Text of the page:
Gordana Rajkov, Savez Distroficara Jugoslavije, Yugoslavia
This paper will present some of the experience of The Muscular Dystrophy Association in the work on accessibility, from the user's point of view. The Muscular Dystrophy Association is one of the organizations of disabled persons bringing together people with muscular dystrophy and allied neuromuscular diseases which have, as a final consequence, a severe physical disability. One of the main activities in our work is the elimination of architectural barriers. This is carried out in cooperation with other organizations of physically disabled people.
In the process of creating an accessible environment, organizations of disabled persons have one of the most important roles. Why? Imagine our organizations as a tree. The trunk represents the organization itself, the roots are the members and/or the cause we work for. Branches and leaves of the tree are the rest of the world, to whom we have to present the needs of our members in such a way that they become aware of all our problems. They must be relayed to government departments, professionals, the press, and to the public at large.
Since accessibility is a vital issue for persons with disabilities, it has to be one of the absolute priorities in the work of their associations too. The turning point in the attitudes of experts and scientists in our country concerning the problem of accessibility and the needs of disabled people was the Meeting on Architectural Barriers, organized by several associations of disabled persons in Zagreb, in 1977. The wheel was started in motion then. The proceedings of the meeting, which we published later with all presentations, conclusions, and particularly proposals for minimum standards from the point of view of disabled persons, have been of great significance.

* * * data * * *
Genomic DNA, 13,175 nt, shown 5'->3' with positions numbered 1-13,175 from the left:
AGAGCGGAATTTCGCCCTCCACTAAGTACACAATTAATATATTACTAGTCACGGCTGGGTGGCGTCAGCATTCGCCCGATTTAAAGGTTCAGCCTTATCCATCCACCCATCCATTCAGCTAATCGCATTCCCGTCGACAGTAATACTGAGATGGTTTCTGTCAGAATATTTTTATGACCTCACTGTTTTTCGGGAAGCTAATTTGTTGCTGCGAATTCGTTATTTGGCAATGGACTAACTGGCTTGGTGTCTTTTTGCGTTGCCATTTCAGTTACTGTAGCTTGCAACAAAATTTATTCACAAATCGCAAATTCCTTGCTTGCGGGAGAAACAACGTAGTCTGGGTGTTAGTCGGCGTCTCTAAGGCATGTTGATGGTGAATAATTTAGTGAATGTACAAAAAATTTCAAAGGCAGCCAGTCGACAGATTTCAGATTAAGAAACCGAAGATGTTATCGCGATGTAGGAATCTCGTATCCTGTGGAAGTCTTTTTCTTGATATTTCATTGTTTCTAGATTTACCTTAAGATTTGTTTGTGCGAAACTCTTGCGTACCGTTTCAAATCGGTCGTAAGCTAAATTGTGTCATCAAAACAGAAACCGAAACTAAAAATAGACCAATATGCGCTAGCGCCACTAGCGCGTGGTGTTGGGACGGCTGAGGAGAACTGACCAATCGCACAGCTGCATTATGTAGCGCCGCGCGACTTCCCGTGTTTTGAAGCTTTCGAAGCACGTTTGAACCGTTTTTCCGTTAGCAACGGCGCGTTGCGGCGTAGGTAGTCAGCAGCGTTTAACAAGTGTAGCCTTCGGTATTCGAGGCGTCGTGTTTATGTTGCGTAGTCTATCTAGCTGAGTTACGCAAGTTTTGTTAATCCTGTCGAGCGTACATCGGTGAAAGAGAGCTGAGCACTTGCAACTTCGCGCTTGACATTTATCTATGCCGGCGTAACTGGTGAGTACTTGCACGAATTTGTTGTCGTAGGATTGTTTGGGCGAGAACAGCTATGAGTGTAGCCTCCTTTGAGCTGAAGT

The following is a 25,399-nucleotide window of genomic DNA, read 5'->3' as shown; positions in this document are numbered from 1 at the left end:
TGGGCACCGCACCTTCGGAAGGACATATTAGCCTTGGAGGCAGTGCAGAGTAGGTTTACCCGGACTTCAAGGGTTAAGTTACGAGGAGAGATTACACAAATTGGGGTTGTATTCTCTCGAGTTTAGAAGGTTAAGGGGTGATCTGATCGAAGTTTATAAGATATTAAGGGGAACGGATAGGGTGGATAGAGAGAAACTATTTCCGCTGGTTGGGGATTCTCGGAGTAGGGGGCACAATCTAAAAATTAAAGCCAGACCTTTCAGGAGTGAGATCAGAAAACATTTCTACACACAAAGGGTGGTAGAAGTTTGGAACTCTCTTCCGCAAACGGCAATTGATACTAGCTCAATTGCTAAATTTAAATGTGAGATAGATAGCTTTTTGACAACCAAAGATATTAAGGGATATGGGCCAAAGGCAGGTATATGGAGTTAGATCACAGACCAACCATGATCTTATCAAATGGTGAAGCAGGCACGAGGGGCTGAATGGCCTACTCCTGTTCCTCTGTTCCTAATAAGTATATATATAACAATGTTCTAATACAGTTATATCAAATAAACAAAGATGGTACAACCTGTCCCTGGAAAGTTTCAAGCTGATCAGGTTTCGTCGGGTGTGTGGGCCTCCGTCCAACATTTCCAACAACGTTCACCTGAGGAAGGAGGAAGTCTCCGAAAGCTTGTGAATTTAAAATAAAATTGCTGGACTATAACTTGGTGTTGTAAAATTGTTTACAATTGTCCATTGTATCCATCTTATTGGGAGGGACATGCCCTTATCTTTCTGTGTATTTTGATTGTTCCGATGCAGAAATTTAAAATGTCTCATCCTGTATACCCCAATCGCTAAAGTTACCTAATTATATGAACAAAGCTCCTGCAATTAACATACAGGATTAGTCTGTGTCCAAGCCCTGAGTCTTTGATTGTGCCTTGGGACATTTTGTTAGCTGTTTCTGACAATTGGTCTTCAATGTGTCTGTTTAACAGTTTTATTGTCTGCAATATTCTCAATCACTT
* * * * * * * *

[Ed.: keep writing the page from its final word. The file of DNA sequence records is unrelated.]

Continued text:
The next step was to inform the public about the problem of barriers. A campaign was started through media and public relations, for we believe that psychological barriers caused by prejudices are in the core of all other barriers (social, physical, functional, etc.). Of course, it takes time to change social attitudes. First, people must be aware of your existence, otherwise the rest will be of no importance. Secondly, it takes time to create a picture in the minds of people about the real needs of disabled persons. Thirdly, your surrounding has to be convinced of the importance of those changes. Therefore, the process of changing attitudes consists of four steps: Awareness - Comprehension - Conviction - Action.
Continuing our action, we have addressed ourselves to the Federal Government and to the ministries of civil engineering, housing and public works of all Yugoslav republics, requesting changes in building regulations. In our requests, we explained the problems, defined our needs, provided information on positive experience from other countries, and submitted concrete proposals for new regulations. Certainly, this whole work would be impossible without the great assistance of architects, civil engineers and other experts collaborating with our organizations. As a result of all these efforts, the first legislation concerning accessibility appeared in Yugoslavia. I do not want to analyze it here, but will give offer a brief review.
Access legislation in Yugoslavia today exists on two levels: federal and republic. The Federal Bureau of Standards established a Working Group in 1985/86 with a task to make drafts of the first Yugoslav standards concerning spatial needs of disabled persons. Our Association was represented too in this Working Group. Finally, the first five Yugoslav standards on spatial needs of disabled persons in buildings and the environment were adopted, containing the following regulations for flat surface circulation areas:
The next eleven standards - JUS U.A9. 206 to JUS U.A9. 216 were adopted at the beginning of 1990, and they contain regulations concerning accessible elements and spaces such as ramps (shapes and size), entrance to buildings and apartment housing, lobbies, maneuvering clearance at doors, etc. All of these sixteen standards are in accordance with the International Standard Organization Document, ISO/TR 9527/1987.